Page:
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Table Of Contents

INTRODUCTION
1.1 BOOK PHILOSOPHY
1.2 LIFETIME AND ACCELERATION CONCEPTS
1.2.1 Reliability Purpose
1.2.2 Accelerated Life
1.2.3 Accelerating Condition
1.3 MECHANISM TYPES
1.3.1 Parametric or Deterministic Mechanisms
1.3.2 Structural Mechanisms
1.3.3 Statistical Mechanisms
1.3.4 Infant Defects
1.3.5 Operating Life Defects
1.3.6 Wearout
1.4 RELIABILITY STATISTICS
1.4.1 Introduction
1.4.2 Assumptions
1.4.3 Sampling and Variability
1.4.4 Criteria, Censoring, and Plotting Points
1.4.5 Definitions (Normal)
1.4.6 Exponential Distribution
1.4.7 Smallest Extreme Value and Weibull Distributions
1.4.8 Lognormal Distribution
1.4.9 Poisson Distribution
1.5 CHI-SQUARE AND STUDENT t DISTRIBUTIONS
1.5.1 Gamma and Chi-Square Distributions
1.5.2 Student t Distribution
1.5.2.1 Student t Distribution
1.6 APPLICATION
1.6.1 Readouts Versus ‘‘Exact’’ Time-To-Fail
1.6.2 Additional Types of Censoring
1.6.3 Least-Squares Fit and Application
1.6.4 Chi-Square Goodness of Fit Application
1.6.5 Maximum Likelihood Estimation (MLE)
1.6.6 Closure
REFERENCES
2.1 INTRODUCTION
2.1.3 Impact of Oxide Scaling
2.2 FUNDAMENTALS OF INSULATOR PHYSICS AND CHARACTERIZATION
2.2.1 Capacitance–Voltage Characteristics
2.2 FUNDAMENTALS OF INSULATOR PHYSICS AND CHARACTERIZATION 85
2.2.4 Determination of Oxide Thickness
2.3 MEASUREMENT OF DIELECTRIC RELIABILITY
2.3.1 Measurement Methods
2.3.2 Design of Stress and Test Structures
2.3.3 Physical Observations of Dielectric Breakdown
2.3.4 Considerations for Oxide Breakdown Detection
2.4 FUNDAMENTALS OF DIELECTRIC BREAKDOWN STATISTICS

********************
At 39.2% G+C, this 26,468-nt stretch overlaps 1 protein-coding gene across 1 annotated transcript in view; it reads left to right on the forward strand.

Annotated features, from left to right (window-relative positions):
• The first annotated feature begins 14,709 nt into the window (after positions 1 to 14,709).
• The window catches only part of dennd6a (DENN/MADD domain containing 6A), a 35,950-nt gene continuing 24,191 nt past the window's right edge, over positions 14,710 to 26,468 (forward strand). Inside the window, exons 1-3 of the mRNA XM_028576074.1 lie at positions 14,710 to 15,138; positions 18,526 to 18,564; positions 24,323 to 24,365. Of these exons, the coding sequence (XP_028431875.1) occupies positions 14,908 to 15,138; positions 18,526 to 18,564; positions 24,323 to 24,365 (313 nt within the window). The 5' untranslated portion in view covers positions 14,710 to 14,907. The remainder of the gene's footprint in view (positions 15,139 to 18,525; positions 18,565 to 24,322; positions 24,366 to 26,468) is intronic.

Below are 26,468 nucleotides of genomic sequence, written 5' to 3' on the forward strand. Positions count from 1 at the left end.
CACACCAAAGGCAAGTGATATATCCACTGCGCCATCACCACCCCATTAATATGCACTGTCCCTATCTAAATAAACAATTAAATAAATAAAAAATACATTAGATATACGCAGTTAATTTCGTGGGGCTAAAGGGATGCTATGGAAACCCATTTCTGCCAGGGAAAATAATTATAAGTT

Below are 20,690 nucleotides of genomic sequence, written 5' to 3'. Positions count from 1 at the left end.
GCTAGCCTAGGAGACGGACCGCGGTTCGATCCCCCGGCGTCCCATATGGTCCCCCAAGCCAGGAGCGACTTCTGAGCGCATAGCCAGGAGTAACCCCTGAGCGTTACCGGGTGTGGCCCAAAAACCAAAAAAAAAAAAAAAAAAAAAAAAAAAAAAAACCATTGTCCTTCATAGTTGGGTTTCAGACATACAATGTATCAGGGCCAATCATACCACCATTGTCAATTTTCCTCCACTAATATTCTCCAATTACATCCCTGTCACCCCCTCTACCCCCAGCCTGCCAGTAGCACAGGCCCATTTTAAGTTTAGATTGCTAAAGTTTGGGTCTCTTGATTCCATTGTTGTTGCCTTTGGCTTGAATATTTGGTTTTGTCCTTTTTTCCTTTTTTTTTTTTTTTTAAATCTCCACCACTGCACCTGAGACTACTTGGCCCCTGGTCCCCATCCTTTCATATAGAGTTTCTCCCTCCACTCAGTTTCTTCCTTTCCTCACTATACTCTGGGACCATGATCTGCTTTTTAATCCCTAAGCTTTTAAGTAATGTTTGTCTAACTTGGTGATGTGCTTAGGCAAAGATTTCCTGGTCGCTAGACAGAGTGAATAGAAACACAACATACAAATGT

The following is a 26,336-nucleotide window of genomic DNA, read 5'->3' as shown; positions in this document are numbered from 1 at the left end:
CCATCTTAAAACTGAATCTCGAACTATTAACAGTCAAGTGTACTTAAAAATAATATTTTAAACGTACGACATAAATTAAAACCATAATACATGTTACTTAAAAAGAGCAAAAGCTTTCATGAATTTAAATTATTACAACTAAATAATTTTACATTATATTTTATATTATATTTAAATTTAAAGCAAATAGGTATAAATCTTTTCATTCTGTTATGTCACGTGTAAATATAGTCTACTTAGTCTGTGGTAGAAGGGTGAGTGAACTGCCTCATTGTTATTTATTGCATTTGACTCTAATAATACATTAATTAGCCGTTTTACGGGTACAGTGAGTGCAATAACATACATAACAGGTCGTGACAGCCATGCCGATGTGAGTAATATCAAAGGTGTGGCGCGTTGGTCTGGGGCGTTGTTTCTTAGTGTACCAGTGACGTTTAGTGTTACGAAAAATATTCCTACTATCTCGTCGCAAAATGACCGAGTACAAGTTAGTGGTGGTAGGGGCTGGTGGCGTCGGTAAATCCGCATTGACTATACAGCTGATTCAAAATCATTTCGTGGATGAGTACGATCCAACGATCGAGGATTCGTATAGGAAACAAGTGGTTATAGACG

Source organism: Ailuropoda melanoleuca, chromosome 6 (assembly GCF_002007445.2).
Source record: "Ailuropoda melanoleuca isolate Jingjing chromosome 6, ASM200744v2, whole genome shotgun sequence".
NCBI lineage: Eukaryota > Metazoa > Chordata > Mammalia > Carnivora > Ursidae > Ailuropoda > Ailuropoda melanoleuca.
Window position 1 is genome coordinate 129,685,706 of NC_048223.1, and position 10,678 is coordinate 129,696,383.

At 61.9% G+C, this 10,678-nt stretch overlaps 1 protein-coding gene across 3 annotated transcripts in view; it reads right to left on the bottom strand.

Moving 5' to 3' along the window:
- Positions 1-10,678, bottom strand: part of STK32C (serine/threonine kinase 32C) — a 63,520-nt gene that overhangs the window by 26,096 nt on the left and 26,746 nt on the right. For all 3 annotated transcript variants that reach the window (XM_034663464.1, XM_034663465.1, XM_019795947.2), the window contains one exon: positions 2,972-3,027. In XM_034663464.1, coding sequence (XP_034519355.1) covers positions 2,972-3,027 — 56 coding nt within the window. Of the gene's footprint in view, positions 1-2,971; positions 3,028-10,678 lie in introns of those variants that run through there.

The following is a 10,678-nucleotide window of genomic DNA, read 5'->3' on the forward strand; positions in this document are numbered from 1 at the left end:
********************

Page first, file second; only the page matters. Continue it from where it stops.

2.4.1 Weibull Function and Poisson Statistics
2.4.2 Area Transformation
2.4.3 Weibull Versus Lognormal Failure Distributions
2.4.4 Estimation of Weibull Parameters
2.5 SUMMARY AND FUTURE TRENDS
3.1 INTRODUCTION
3.2 PHYSICS OF DEGRADATION AND BREAKDOWN
3.2.1 Oxide Degradation
3.2.3 Percolation Model for the Breakdown Statistics
3.2.5 Thickness Dependence of Oxide Breakdown
3.3.1 The Thermochemical Model
3.3.2 Hole-Induced Breakdown Models
3.3.3 Anode Hydrogen Release Model
3.4 EXPERIMENTAL RESULTS OF OXIDE BREAKDOWN
3.4.1 Voltage Dependence
3.4.2 Temperature Dependence
3.4.4 Polarity Dependence
3.4.6 Gate Oxide Reliability Projection
3.5 POST-BREAKDOWN PHENOMENA
4.2 CONSIDERATIONS ON NBTI STRESS CONFIGURATIONS
4.3 APPROPRIATE NBTI STRESS BIAS DEPENDENCE
4.4 NATURE OF THE NBTI DAMAGE
4.6 PHYSICAL MECHANISMS CONTRIBUTING TO THE NBTI DAMAGE
4.6.1 Interface Traps Generation
4.6.2 Positive Charge Defects Generation/Activation
4.7 KEY EXPERIMENTAL OBSERVATIONS ON THE NBTI DAMAGE
4.7 KEY EXPERIMENTAL OBSERVATIONS ON THE NBTI DAMAGE 363
4.7.2 Role of Cold Holes
4.7.3 Dependence on Gate Oxide Electric Field
4.7.4 Dependence on Stress Temperature
4.7.5 Time Evolution
4.7.6 Recovery Phenomena
4.7.8 Dynamic NBTI
4.8 Nit GENERATION BY REACTION–DIFFUSION (R–D) PROCESSES
4.8 Nit GENERATION BY REACTION–DIFFUSION (R–D) PROCESSES 395
4.8.4 Nit Repassivation Phase
4.8.5 Dynamic NBTI
4.9 HOLE TRAPPING MODELING
4.10 NBTI DEPENDENCE ON CMOS PROCESSES
4.10.1 Hydrogen Species
4.10.2 Nitrogen
4.10.3 Fluorine
4.10.4 Boron
4.10.5 NBTI Sensitivity to BEOL Charging
4.11 NBTI DEPENDENCE ON AREA SCALING
4.12 OVERVIEW OF KEY NBTI FEATURES
HOT CARRIERS
5.1 INTRODUCTION
5.2.5 Impact Ionization Phenomena
5.2.7 Channel Hot Carrier Injection Mechanisms
5.2.8 Lucky Electron Model
5.2.10 Secondary Impact Ionization (2II)
5.2.11 Limits of the Lucky Electron Model
5.2.12 The Energy-Driven Model
5.2.13 Localized Self-Heating Effects
5.3 HOT CARRIER DAMAGE MECHANISMS
5.3.1 Introduction
5.3.2 Interface States Generation
5.3.3 The Giant Isotope Effect
5.4 HC IMPACT TO MOSFET CHARACTERISTICS
5.4.1 Id–Vgs Shifts
5.5 HOT CARRIER SHIFT MODELS
5.5.1 Note About ‘‘Device Lifetime’’
5.5.2 Lucky Electron Model–Peak Isx CCHC
5.5.3 The Electron-Effective Temperature Model
5.5.4 Energy-Driven Model: nMOSFET CCHC
STRESS-INDUCED VOIDING
6.1 INTRODUCTION
6.1.1 Overview
6.1.2 Conceptual Basis